Director: Khyentse Norbu
Cast: Tshering Dorji, Sadon Lhamo, Thinley Dorji, Tony Leung, Zhou Xun
Plot: Somewhere deep in a forest of Bhutan, there is a gathering every twelve years of men and women chosen by the Old Man to enjoy a few days of anonymity. Masked silhouettes participate in rituals, performances and dances. Faceless, the men and the women allow themselves to be lascivious, playful and daring.
Genre: Drama / Mystery
Awards: Won Platform Prize - Honourable Mention (Toronto)
Rating: M18 for sexual scenes
International Sales: HanWay Films
IN RETROSPECT (Spoilers: NO)
I have heard of Khyentse Norbu for some time, but haven’t quite explored any of his films. All I can say is that Hema Hema: Sing Me a Song While I Wait is not the best place to start in your discovery of Bhutan’s most famous filmmaker. It is his fourth feature, after The Cup (1999), Travelers and Magicians (2003) and Vara: A Blessing (2013), all of which I’m eager to see if the opportunity comes.
Norbu is certainly an interesting figure. Trained in Tibetan Buddhism and regarded as a highly-revered monk, he has monastic duties first, and filmmaking pursuits second. His first contribution to cinema was to provide consultative work for Bertolucci’s Little Buddha (1993). Six years later, he made his and Bhutan’s first ever feature film.
Hema Hema could be his most controversial film. There are scenes of clubbing and drinking, scenes of masked persons having sex in the deep forest, and the picture largely has a sense of “negative energy” (as an audience member pointed out in a post-screening dialogue with the film’s production manager). How could a man, so religious in his spiritual duties, make a film that expresses humans’ primal desires?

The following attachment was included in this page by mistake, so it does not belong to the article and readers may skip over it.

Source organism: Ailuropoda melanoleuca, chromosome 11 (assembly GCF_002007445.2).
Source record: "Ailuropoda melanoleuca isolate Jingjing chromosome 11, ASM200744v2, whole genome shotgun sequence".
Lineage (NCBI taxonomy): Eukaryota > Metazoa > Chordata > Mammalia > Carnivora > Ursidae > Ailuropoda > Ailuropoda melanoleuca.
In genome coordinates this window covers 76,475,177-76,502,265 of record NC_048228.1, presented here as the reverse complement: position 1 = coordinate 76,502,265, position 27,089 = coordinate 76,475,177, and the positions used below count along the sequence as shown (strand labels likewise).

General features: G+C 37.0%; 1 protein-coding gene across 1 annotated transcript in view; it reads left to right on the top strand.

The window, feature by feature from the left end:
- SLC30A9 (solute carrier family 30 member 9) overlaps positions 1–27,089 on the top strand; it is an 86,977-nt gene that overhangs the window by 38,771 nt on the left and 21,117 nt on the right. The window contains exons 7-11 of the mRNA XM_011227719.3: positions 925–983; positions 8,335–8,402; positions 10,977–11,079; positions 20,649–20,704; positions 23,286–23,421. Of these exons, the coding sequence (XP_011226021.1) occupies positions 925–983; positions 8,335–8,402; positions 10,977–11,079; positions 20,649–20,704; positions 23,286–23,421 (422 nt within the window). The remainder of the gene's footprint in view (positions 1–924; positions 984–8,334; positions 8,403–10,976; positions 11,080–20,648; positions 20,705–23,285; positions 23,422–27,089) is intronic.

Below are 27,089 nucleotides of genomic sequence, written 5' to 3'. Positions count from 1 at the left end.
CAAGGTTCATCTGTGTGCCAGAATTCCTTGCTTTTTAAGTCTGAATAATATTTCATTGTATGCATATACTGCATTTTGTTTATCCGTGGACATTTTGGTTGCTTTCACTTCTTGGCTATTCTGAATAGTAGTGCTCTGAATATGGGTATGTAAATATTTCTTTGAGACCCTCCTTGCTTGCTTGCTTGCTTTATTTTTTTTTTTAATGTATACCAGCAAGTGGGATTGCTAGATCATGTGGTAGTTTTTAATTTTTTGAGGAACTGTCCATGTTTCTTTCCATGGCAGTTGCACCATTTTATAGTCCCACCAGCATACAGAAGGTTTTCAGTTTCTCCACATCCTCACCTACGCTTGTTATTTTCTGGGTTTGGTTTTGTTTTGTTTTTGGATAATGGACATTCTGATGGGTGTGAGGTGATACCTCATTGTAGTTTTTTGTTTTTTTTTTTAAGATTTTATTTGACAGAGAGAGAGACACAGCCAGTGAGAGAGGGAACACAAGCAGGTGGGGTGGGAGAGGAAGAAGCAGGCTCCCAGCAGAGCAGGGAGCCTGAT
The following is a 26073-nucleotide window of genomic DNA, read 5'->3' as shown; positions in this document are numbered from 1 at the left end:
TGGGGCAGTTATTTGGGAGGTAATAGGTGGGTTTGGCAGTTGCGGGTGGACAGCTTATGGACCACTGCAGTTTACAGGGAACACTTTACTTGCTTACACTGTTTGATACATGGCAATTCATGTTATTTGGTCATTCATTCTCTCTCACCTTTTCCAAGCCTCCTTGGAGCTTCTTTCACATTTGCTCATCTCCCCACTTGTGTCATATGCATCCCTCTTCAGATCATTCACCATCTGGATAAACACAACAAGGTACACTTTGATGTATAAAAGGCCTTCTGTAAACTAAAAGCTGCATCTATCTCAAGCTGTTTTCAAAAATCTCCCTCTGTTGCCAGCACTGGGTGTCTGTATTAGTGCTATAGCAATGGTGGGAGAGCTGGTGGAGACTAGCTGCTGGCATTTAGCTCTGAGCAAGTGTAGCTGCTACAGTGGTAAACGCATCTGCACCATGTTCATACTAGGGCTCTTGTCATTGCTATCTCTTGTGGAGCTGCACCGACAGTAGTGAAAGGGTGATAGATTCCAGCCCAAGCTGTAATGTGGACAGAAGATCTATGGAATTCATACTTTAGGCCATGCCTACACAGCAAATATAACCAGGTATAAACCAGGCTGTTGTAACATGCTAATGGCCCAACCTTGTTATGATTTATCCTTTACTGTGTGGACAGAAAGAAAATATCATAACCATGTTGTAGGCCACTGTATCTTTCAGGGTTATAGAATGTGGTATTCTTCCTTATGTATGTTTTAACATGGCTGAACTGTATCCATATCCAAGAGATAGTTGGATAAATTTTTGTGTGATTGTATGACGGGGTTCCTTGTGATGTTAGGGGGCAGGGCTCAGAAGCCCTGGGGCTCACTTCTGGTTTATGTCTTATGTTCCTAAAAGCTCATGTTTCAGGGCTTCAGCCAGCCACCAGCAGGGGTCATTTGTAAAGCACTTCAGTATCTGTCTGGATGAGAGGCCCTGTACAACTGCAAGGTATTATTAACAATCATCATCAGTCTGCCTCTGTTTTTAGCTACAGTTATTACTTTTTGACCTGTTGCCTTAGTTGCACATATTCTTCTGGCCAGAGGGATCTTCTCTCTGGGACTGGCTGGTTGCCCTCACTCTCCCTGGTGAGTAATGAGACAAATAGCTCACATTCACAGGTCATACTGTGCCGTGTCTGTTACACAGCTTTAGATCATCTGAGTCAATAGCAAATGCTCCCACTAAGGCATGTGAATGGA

Hema Hema begins in a club with loud, techno music as the camera follows a woman into the washroom. It is an intriguing prologue, oozing with style and rhythm, and could easily have been a scene in, say, Hou Hsiao-Hsien’s Millennium Mambo (2001).
After which, a sudden tonal shift brings us deep into a natural environment of vast greenery. Henceforth, Norbu develops a concept where a group of masked men and women gather every twelve years to enjoy a few days of anonymity in collective isolation. It is ceremonial and ritualistic, and no one dares to unmask out of fear of being known.
It is no doubt a fascinating premise, and we follow a man who becomes infatuated with a woman. As Buddhist teachings would allude, desires will lead one down a treacherous path. Perhaps that’s the point of Hema Hema, to show that humans can commit deplorable acts when their identities are unbeknownst.
Culturally, this concept has no roots in Bhutanese tradition. But the masks, designed and painted so beautifully (and for some, to ghastly effect) are a sight to behold, some of which are actual masks dating back hundreds of years.
Much of Hema Hema may center on hidden desires, but the film also tries to comment on modernity to mixed effect, sometimes jeopardising its tonal consistency. An example is a scene (that irks me to no end) involving modern dance and music in the middle of the forest in the later part of the film—where has subtlety gone to?
Overall, Hema Hema is never enthralling, and although some of its philosophical musings of birth and death do remind us of our ephemeral existence, it is a film that is easy to appreciate, but difficult to embrace.
Verdict: No doubt fascinating, but never enthralling, Norbu’s fourth feature lacks tonal consistency.
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Post-screening dialogue with the film's production manager, facilitated by Yong Shu Chiang (Singapore Film Society)